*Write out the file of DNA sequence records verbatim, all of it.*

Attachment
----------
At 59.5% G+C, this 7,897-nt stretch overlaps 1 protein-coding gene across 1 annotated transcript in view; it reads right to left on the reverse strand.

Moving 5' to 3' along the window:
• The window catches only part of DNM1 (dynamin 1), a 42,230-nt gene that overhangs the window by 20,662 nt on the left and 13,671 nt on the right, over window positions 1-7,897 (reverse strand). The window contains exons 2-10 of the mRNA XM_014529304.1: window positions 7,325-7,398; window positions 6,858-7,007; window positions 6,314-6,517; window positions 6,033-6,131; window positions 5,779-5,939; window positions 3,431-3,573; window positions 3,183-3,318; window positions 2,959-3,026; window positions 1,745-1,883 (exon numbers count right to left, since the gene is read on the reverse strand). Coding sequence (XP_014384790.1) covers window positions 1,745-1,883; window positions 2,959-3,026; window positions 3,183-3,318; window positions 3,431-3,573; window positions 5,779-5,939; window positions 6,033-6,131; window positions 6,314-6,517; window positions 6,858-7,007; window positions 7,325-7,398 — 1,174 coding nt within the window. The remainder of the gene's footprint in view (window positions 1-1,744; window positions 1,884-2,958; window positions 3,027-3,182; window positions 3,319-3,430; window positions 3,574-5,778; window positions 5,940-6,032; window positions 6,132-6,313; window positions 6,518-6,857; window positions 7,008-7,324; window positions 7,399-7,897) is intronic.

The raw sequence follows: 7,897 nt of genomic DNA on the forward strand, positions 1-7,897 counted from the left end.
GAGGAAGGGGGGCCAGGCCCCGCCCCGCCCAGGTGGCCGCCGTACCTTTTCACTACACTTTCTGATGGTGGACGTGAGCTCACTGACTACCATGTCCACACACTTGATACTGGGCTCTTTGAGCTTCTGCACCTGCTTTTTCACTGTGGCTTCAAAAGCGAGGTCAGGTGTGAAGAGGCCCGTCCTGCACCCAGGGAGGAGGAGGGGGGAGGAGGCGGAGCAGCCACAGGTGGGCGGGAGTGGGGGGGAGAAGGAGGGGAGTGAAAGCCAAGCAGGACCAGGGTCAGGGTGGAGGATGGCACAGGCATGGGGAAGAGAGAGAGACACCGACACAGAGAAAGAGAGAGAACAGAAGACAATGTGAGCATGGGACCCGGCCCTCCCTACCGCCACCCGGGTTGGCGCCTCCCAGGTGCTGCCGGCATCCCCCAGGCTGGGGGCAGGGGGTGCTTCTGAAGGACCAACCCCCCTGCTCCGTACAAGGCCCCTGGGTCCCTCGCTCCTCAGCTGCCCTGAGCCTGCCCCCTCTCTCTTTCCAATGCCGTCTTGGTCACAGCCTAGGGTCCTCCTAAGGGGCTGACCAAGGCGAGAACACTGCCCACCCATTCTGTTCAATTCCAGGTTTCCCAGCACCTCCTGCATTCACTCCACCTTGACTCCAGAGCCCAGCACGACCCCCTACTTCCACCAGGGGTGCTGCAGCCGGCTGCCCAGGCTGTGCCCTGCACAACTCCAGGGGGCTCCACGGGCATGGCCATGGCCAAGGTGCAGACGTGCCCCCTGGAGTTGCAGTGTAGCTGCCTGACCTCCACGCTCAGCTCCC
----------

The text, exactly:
At 59.5% G+C, this 7,897-nt stretch overlaps 1 protein-coding gene across 1 annotated transcript in view; it reads right to left on the reverse strand.

Moving 5' to 3' along the window:
• The window catches only part of DNM1 (dynamin 1), a 42,230-nt gene that overhangs the window by 20,662 nt on the left and 13,671 nt on the right, over window positions 1-7,897 (reverse strand). The window contains exons 2-10 of the mRNA XM_014529304.1: window positions 7,325-7,398; window positions 6,858-7,007; window positions 6,314-6,517; window positions 6,033-6,131; window positions 5,779-5,939; window positions 3,431-3,573; window positions 3,183-3,318; window positions 2,959-3,026; window positions 1,745-1,883 (exon numbers count right to left, since the gene is read on the reverse strand). Coding sequence (XP_014384790.1) covers window positions 1,745-1,883; window positions 2,959-3,026; window positions 3,183-3,318; window positions 3,431-3,573; window positions 5,779-5,939; window positions 6,033-6,131; window positions 6,314-6,517; window positions 6,858-7,007; window positions 7,325-7,398 — 1,174 coding nt within the window. The remainder of the gene's footprint in view (window positions 1-1,744; window positions 1,884-2,958; window positions 3,027-3,182; window positions 3,319-3,430; window positions 3,574-5,778; window positions 5,940-6,032; window positions 6,132-6,313; window positions 6,518-6,857; window positions 7,008-7,324; window positions 7,399-7,897) is intronic.

The raw sequence follows: 7,897 nt of genomic DNA on the forward strand, positions 1-7,897 counted from the left end.
GAGGAAGGGGGGCCAGGCCCCGCCCCGCCCAGGTGGCCGCCGTACCTTTTCACTACACTTTCTGATGGTGGACGTGAGCTCACTGACTACCATGTCCACACACTTGATACTGGGCTCTTTGAGCTTCTGCACCTGCTTTTTCACTGTGGCTTCAAAAGCGAGGTCAGGTGTGAAGAGGCCCGTCCTGCACCCAGGGAGGAGGAGGGGGGAGGAGGCGGAGCAGCCACAGGTGGGCGGGAGTGGGGGGGAGAAGGAGGGGAGTGAAAGCCAAGCAGGACCAGGGTCAGGGTGGAGGATGGCACAGGCATGGGGAAGAGAGAGAGACACCGACACAGAGAAAGAGAGAGAACAGAAGACAATGTGAGCATGGGACCCGGCCCTCCCTACCGCCACCCGGGTTGGCGCCTCCCAGGTGCTGCCGGCATCCCCCAGGCTGGGGGCAGGGGGTGCTTCTGAAGGACCAACCCCCCTGCTCCGTACAAGGCCCCTGGGTCCCTCGCTCCTCAGCTGCCCTGAGCCTGCCCCCTCTCTCTTTCCAATGCCGTCTTGGTCACAGCCTAGGGTCCTCCTAAGGGGCTGACCAAGGCGAGAACACTGCCCACCCATTCTGTTCAATTCCAGGTTTCCCAGCACCTCCTGCATTCACTCCACCTTGACTCCAGAGCCCAGCACGACCCCCTACTTCCACCAGGGGTGCTGCAGCCGGCTGCCCAGGCTGTGCCCTGCACAACTCCAGGGGGCTCCACGGGCATGGCCATGGCCAAGGTGCAGACGTGCCCCCTGGAGTTGCAGTGTAGCTGCCTGACCTCCACGCTCAGCTCCC